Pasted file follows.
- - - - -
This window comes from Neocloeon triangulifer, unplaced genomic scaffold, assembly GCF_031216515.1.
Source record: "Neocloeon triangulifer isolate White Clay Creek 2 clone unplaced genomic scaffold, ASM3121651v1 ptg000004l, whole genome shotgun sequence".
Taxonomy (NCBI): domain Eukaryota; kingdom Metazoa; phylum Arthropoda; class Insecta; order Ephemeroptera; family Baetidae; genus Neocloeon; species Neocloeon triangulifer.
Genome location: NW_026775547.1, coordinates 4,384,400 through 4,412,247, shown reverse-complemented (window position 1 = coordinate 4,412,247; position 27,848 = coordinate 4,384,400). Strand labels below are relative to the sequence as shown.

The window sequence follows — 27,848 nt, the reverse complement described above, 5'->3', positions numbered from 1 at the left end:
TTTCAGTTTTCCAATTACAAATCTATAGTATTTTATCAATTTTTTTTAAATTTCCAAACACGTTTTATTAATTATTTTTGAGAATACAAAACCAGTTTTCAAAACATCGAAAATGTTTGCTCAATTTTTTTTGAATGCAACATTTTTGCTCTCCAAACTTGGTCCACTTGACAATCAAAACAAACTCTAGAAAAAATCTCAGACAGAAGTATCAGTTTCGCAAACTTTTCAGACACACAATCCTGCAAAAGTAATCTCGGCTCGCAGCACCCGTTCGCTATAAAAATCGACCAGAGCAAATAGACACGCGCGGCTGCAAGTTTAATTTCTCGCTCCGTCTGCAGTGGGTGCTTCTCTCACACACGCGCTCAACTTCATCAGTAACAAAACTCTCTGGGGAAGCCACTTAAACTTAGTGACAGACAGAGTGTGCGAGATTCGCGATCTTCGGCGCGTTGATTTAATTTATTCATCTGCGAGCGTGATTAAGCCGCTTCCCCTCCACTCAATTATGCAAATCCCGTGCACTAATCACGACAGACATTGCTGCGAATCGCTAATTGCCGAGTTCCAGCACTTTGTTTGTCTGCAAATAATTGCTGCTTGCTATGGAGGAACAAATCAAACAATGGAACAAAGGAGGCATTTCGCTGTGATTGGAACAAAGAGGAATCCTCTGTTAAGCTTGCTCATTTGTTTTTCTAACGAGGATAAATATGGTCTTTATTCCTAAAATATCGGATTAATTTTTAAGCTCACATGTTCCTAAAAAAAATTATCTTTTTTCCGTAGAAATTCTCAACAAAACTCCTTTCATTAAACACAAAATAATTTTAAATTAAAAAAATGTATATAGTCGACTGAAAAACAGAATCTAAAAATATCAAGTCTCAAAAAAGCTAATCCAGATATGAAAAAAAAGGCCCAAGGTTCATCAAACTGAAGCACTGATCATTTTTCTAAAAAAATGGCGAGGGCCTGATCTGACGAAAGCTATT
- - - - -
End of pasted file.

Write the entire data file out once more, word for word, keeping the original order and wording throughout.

This window comes from Neocloeon triangulifer, unplaced genomic scaffold, assembly GCF_031216515.1.
Source record: "Neocloeon triangulifer isolate White Clay Creek 2 clone unplaced genomic scaffold, ASM3121651v1 ptg000004l, whole genome shotgun sequence".
Taxonomy (NCBI): domain Eukaryota; kingdom Metazoa; phylum Arthropoda; class Insecta; order Ephemeroptera; family Baetidae; genus Neocloeon; species Neocloeon triangulifer.
Genome location: NW_026775547.1, coordinates 4,384,400 through 4,412,247, shown reverse-complemented (window position 1 = coordinate 4,412,247; position 27,848 = coordinate 4,384,400). Strand labels below are relative to the sequence as shown.

The window sequence follows — 27,848 nt, the reverse complement described above, 5'->3', positions numbered from 1 at the left end:
TTTCAGTTTTCCAATTACAAATCTATAGTATTTTATCAATTTTTTTTAAATTTCCAAACACGTTTTATTAATTATTTTTGAGAATACAAAACCAGTTTTCAAAACATCGAAAATGTTTGCTCAATTTTTTTTGAATGCAACATTTTTGCTCTCCAAACTTGGTCCACTTGACAATCAAAACAAACTCTAGAAAAAATCTCAGACAGAAGTATCAGTTTCGCAAACTTTTCAGACACACAATCCTGCAAAAGTAATCTCGGCTCGCAGCACCCGTTCGCTATAAAAATCGACCAGAGCAAATAGACACGCGCGGCTGCAAGTTTAATTTCTCGCTCCGTCTGCAGTGGGTGCTTCTCTCACACACGCGCTCAACTTCATCAGTAACAAAACTCTCTGGGGAAGCCACTTAAACTTAGTGACAGACAGAGTGTGCGAGATTCGCGATCTTCGGCGCGTTGATTTAATTTATTCATCTGCGAGCGTGATTAAGCCGCTTCCCCTCCACTCAATTATGCAAATCCCGTGCACTAATCACGACAGACATTGCTGCGAATCGCTAATTGCCGAGTTCCAGCACTTTGTTTGTCTGCAAATAATTGCTGCTTGCTATGGAGGAACAAATCAAACAATGGAACAAAGGAGGCATTTCGCTGTGATTGGAACAAAGAGGAATCCTCTGTTAAGCTTGCTCATTTGTTTTTCTAACGAGGATAAATATGGTCTTTATTCCTAAAATATCGGATTAATTTTTAAGCTCACATGTTCCTAAAAAAAATTATCTTTTTTCCGTAGAAATTCTCAACAAAACTCCTTTCATTAAACACAAAATAATTTTAAATTAAAAAAATGTATATAGTCGACTGAAAAACAGAATCTAAAAATATCAAGTCTCAAAAAAGCTAATCCAGATATGAAAAAAAAGGCCCAAGGTTCATCAAACTGAAGCACTGATCATTTTTCTAAAAAAATGGCGAGGGCCTGATCTGACGAAAGCTATT